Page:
The area where the grave was found is exposed to erosion caused by farming. Prior to the excavation, a so-called geophysical survey was performed using radar equipment able to identify what is in the ground down to a depth of two metres. The surveying revealed almost 100 underground 'pits', some of which turned out to be wells, some offering pits and - as this year - a grave.

'Wells are usually one metre in diameter, but this structure was 4 x 3 metres. The grave seems to be a family tomb for eight children ages 5-10 years and nine adults, of whom the oldest was about 40 years old. The life expectancy was much shorter back then than it is today,' says Fischer.

The archaeologists found over 100 ceramic vessels and several gold finds, including a diadem, beads, earrings and Egyptian scarabs (picture 1), in the grave and the offering pit. The finds also include gemstones and five cylinder seals, some produced locally and some from Syria and Mesopotamia, as well as a bronze dagger.

The archaeologists assign the greatest importance to the more than 140 complete ceramic vessels, most of which were decorated with spectacular illustrations of for example people sitting in a chariot drawn by two horses and a woman wearing a beautiful dress (picture 2). There were also vases decorated with religious symbols and animal illustrations of for example fish. Many of the vessels were imported mainly from Greece and Crete but also from Anatolia, or the equivalence of present-day Turkey.

'The pottery carries a lot of archaeological information. There were for example high-class Mycenaean imports, meaning pottery from Greece, dated to 1500-1300 BC. The motif of the woman, possibly a goddess, is Minoan, which means it is from Crete, but the vase was manufactured in Greece. Back in those days, Crete was becoming a Greek "colony",' says Fischer.

According to Fischer, the painting of the woman's dress is highly advanced and shows how wealthy women dressed around this time. The motif can also be found on frescos for example in the Palace of Knossos in Heraklion, Crete. Other finds are from Egypt. Two of the stone scarabs are gold-mounted and one features hieroglyphs spelling 'men-kheper-re' next to an illustration of a pharaoh. This has given the archaeologists a unique opportunity to tie the roughly 3,500-year-old find to a historic person. The inscription refers to Egypt's most powerful pharaoh Thutmose III (1479-1425 BC), during whose reign Egypt peaked in size and influence as he conquered both Syria and parts of Mesopotamia, present-day Iraq.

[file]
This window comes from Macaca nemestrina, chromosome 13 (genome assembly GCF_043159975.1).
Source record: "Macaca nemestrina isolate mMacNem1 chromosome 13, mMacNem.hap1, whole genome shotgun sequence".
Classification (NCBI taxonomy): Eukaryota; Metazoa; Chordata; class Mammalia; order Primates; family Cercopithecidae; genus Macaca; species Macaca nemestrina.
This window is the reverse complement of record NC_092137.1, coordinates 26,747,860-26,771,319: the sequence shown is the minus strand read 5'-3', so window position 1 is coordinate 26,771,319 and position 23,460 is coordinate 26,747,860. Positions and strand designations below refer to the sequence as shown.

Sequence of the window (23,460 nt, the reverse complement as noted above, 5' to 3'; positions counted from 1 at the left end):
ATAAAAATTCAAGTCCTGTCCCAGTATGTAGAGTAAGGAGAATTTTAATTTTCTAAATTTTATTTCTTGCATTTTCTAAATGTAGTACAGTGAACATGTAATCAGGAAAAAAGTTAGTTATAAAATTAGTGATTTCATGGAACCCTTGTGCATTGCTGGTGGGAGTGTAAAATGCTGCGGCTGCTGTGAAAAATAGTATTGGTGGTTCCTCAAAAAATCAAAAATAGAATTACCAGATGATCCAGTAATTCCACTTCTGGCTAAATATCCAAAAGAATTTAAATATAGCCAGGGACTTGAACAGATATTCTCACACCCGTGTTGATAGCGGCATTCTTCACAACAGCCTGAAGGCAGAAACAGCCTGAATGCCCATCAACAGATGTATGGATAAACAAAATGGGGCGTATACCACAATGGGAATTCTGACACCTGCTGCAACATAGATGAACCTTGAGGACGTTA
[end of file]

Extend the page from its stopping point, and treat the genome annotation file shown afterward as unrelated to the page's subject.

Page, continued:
'We also found evidence in the city of large-scale manufacturing and purple-dying of textiles. These products were used in the trade with the high cultures in Egypt, Anatolia, the Levant, Mesopotamia, Crete and Greece, which explains the rich imported finds.

What is most interesting about the finds is the dating: they are from 1500/1400 BC, but the researchers have still only found the burial site but not the city from this period.

'It must have been a rich city judging from the grave we found this year. But it is most likely located closer to the burial site in an area that still has not been explored,' says Fischer.

This year's excavation period is over and until next year's on-site work begins, the researchers have some intense processing of finds to look forward to.

'In spring 2017 we'll continue our uncovering of parts of the city and the burial site. As the integrity of both areas is threatened by agricultural activities, there is a need for quick action to secure our shared cultural heritage before it is destroyed forever,' says Fischer.

Tuesday, August 9, 2016

Gaited horses most likely originated in the 9th century medieval England

Some horses have special gaits, which are more comfortable for the rider than walk, trot or gallop. Now, a study by an international research team under the direction of the Leibniz Institute for Zoo and Wildlife Research (IZW) in Berlin revealed that these gaited horses most likely originated in the 9th century medieval England. From there they were brought to Iceland by the Vikings and later spread all over Europe and Asia. These findings were published in the current issue of the journal "Current Biology."